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Implementing Generative AI Tools

A case study on GenAI for HR

SHRMLabs Contributor Newsletter (1200 × 628 px) - Title Banner

Before we begin…

Welcome to our brand new SHRMLabs newsletter. We are expanding our resources to bring you the best possible information from leaders in HR technology and transformation.

My name is Trevor Schachner, Product Manager and Workplace Innovation Specialist at SHRMLabs. You will hear from me as well as my colleagues every other week with the release of each new edition. Let us know any topics you’d like to hear about related to workplace tech and we will consider them for future editions of the WorkplaceTech Pulse.


Hello and welcome to our first WorkplaceTech Pulse edition of 2024! Thank you for your patience as we reflected on the success of last year and started planning for the year to come. There are many exciting topics, writers, discussions, events and more in store this year. Let’s dive into this edition. 

More organizations are starting to adopt enterprise-scale AI tools to help push their businesses forward. HR teams are prime candidates to adopt and use many of these new tools to help with talent acquisition, operations and strategy. But with adoption of new technologies comes new challenges. Privacy, security, trustworthiness and bias, among others, are all valid concerns with new AI tools. Change management timelines, while already long, could become even more complex, considering these risks. But with these risks come opportunities for businesses to grow and achieve their goals in new ways.

In this edition, we will dive into a case study on implementing generative AI (GenAI) tools within an organization and how one HR professional is using them to her advantage! Joining us this week is Tim Whitley, director of HR technology at Oklahoma State University and creator of HR Wizardry, where he shares his incredible insights on all things HR tech.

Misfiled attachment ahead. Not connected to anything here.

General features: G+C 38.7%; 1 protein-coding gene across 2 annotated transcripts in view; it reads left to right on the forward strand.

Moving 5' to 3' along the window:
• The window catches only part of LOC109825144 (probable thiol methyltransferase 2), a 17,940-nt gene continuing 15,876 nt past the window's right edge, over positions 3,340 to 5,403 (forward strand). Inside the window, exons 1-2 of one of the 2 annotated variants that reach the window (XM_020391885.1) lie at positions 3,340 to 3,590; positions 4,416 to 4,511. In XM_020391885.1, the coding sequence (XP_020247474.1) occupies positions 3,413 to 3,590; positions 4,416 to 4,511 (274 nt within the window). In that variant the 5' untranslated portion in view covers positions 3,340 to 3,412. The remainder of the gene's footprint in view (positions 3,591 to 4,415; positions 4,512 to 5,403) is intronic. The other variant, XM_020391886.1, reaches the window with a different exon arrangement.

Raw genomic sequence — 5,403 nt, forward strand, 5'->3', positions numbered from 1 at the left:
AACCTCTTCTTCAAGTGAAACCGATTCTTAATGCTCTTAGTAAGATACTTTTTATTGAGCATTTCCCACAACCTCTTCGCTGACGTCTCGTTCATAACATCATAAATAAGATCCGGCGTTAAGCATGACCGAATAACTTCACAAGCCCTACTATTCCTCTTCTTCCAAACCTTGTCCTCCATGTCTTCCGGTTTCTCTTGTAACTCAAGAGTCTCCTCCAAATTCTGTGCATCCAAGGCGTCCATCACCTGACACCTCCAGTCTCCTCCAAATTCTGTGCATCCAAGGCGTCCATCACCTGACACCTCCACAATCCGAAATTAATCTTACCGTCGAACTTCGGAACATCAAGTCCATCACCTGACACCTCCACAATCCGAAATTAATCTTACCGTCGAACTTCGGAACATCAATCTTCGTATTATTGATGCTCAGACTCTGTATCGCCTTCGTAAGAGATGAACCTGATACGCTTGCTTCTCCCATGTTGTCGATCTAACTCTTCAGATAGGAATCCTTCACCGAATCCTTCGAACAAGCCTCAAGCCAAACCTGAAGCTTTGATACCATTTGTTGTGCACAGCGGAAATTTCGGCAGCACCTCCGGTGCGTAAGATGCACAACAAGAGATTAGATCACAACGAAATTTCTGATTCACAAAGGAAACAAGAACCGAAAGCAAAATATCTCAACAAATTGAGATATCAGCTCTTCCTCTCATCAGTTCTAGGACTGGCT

Tim–over to you!

Thank you, Trevor! I have been passionate about HR tech since I first started supporting HR systems in 2014. I love working at the intersection of technology and strategy and seeing people get excited about using data and systems to enhance their work.  

My favorite part of HRIS is supporting people working on the frontlines of HR, trying to make workplaces better while doing the day-to-day activities necessary for HR to function. They have a tough job!

Shala Andrews is one of those amazing professionals that I had the privilege to work with for many years. I credit her for inspiring me to share my HRIS experiences She is a season HR professional with over 15 years of experience in Human Resources. She currently works for a large national retailer that implemented an employee facing, enterprise-wide Generative AI platform.

I was thrilled when she agreed to let me interview her on her experience as a user with this tool and highlight the lessons other organizations can learn as they look to build Generative AI into their systems strategy. Below are my takeaways from that conversation

Be sure to check out all of our editions of the WorkplaceTech Pulse!


Shala’s national retailer organization deployed an internal GenAI solution that was accessible to all corporate employees in six weeks. This project was successful because of the leadership’s emphasis on culture, communication and continuous improvement.

There is nothing magical about GenAI that makes it different from other technologies. It has some specific nuances that must be addressed. Still, the principles that require bringing people along on a change journey while addressing their concerns are no different than those in any other change initiative.

While this organization has many resources to support this type of initiative, I believe the underlying practices can be used by any organization, no matter the size.